Wednesday, April 14, 2010

Pushing Past the Doldrums...


Man, 4 days since my last update. Sorry to the 1 or so of you that might care... I've sort of been in the literary doldrums lately... I pull up a New Post and I sit there, staring at the window where the text usually magically appears as I wiggle my fingers on the keyboard, and nothing happens.

So where to start? I'm resisting the STRONG urge to talk about 9-11 again. I know it's a touchy subject, and discussions of odd anomalies, strange coincidences, outright head-scratchers and hollywoodesque double-takes when it comes to the "official" explanation of what happened will most definitely rub some people the wrong way - and the last thing I want to do is offend any of my dear readers. Cuz then you'll punch me the next time you see me, and I'd rather avoid being punched if at all possible... still, I've been watching an unhealthy amount of videos and reading articles the past few days, both for and against the official story, and the avalanche of odd details has me in an uproar inside. I tried talking to Wifey about it, but she absolutely wants nothing to do with topic. I even laid a little bit of it on my mom today at work, and I could tell it was a mistake. If I went into it here, and started posting links to articles and embeds of videos, I'll likely turn off most (or all) of you as well.

So what to do with it all, pro and con, when I have no outlet?

Nothing, I guess. I'll just post something funny and move on.


Thats from the webcomic XKCD. Good stuff, but occasionally crude. So I won't link to it!

On a completely (and thankfully) unrelated topic, James Long over at Speculative Horizons had stirred up the hornet's nest by posting his thoughts on the David Gemmel Award (for the best in Fantasy/Sci-Fi), and has had a couple dozen people weigh in, both for and against, including a rather sizable blast by none other than the great Joe Abercrombie himself. Makes for good reading, both the original post and the comments. If that sort of thing interests you, go check it out!

I think I'm going to post an experimental scene from my fantasy novel. This may not make the final cut -- I was toying with the idea of "breaking the fourth wall" with my character in the book. As you all (might) know, my fantasy novel is peopled with tons of folks I actually know in real life - including myself. Yes, that is narcissistic, I get it... in fact, I'm wrestling with killing my character off, or even getting rid of him altogether. Yes, I'm hard on myself that way... if I can't find a good gimmick or reason to keep myself as a character, I'll ditch him/me.

That being said, I thought I'd try a scene where my character in the book has a conversation with me, the author. Tell me what you think... if it works as a gimmick, I'll set up an antagonistic relationship between "us" throughout the story. I have lots of amusing ideas already. But if it's too much, I'll forget it.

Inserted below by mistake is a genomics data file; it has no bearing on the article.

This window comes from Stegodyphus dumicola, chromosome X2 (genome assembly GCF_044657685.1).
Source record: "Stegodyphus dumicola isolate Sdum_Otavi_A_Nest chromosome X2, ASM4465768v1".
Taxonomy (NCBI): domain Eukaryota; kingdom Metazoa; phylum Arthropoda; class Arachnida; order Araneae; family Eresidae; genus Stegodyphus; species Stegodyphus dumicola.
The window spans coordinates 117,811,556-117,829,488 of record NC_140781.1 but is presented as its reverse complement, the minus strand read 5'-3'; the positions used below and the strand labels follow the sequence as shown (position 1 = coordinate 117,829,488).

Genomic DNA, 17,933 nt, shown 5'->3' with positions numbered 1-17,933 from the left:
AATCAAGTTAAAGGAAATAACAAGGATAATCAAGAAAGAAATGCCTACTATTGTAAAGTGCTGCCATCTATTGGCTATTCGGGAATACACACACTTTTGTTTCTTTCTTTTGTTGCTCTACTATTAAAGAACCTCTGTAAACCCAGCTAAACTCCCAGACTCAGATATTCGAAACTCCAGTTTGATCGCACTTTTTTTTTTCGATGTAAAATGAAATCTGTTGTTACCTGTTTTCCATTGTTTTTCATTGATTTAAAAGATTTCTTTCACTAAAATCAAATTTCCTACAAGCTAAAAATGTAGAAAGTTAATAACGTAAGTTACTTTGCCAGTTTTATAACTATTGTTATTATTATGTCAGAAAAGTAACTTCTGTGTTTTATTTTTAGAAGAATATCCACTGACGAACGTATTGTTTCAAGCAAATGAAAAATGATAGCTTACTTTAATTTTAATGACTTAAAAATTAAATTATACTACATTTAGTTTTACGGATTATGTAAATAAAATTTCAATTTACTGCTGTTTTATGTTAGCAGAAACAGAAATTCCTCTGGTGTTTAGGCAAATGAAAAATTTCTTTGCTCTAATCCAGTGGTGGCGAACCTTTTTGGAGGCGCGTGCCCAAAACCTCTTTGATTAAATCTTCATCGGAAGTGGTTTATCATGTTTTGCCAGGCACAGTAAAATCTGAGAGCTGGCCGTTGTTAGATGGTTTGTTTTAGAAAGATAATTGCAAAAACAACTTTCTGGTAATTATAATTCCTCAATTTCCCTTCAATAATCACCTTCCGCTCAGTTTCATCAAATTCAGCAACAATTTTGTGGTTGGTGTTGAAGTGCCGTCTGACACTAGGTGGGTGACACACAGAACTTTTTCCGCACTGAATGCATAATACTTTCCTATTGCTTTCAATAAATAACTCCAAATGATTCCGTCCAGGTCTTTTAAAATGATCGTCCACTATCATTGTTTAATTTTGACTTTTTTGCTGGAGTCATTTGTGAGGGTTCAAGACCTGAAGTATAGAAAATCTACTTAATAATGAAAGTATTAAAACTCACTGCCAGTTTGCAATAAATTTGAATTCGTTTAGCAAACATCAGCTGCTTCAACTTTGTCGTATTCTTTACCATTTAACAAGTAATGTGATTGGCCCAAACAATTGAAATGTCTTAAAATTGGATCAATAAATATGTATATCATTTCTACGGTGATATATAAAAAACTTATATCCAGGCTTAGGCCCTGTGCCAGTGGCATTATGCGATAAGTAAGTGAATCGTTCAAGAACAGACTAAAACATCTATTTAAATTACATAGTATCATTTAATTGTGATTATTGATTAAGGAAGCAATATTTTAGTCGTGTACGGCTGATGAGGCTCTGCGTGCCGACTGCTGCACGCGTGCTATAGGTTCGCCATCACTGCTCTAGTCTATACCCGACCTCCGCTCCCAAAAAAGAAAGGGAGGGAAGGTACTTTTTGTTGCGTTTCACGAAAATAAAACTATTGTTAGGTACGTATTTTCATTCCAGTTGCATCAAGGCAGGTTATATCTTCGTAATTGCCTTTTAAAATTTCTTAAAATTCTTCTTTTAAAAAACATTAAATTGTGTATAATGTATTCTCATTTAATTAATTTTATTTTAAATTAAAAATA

Anyway, the scene is a crowded tavern in a village (called 'Biggs') in a vast forest... the characters are Abbie, Vye, Yanni and myself...

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“What is it?” Abbie glanced at the stein that Vye set on the tavern table before her. 
“It’s ale,” Vye answered, sitting down in the chair beside her. “Drink it, it’s good for you.”
Abbie wrinkled her nose, lifted the stein and smelled it. Her wince did not dissipate. “I suppose a nice wine is out of the question?”
Vye just smiled and turned to take in the place, sighing with noticeable contentment. He was obviously comfortable here.
Abbie wondered if she looked as out-of-place as she felt. A tavern, of all places! What would her mother think? It was too loud, too dim, the sawdust on the floor was making her sneeze, and there were too many fellow patrons in need of a good bath. She wanted to chase everyone out and give the place a good scrubbing. 
Vye had convinced her to get out and try to unwind a bit. Dave was under guard at the village King’s Men outpost, as the law required, so Abbie agreed to tag along with Vye and Yanni to the tavern, if only to avoid having to sit alone in her rented room at the local inn. If the room at the inn hadn’t needed a cleaning as badly as this tavern did, she would have enjoyed time alone there. But it stank, so she was here.
“Where’s Yanni at?” Abbie held her breath and made herself take a sip of the ale. She set the stein back down, with the hope that the flavor would magically improve by the time she took the next sip. Vye bought the drink; she would feel bad wasting it.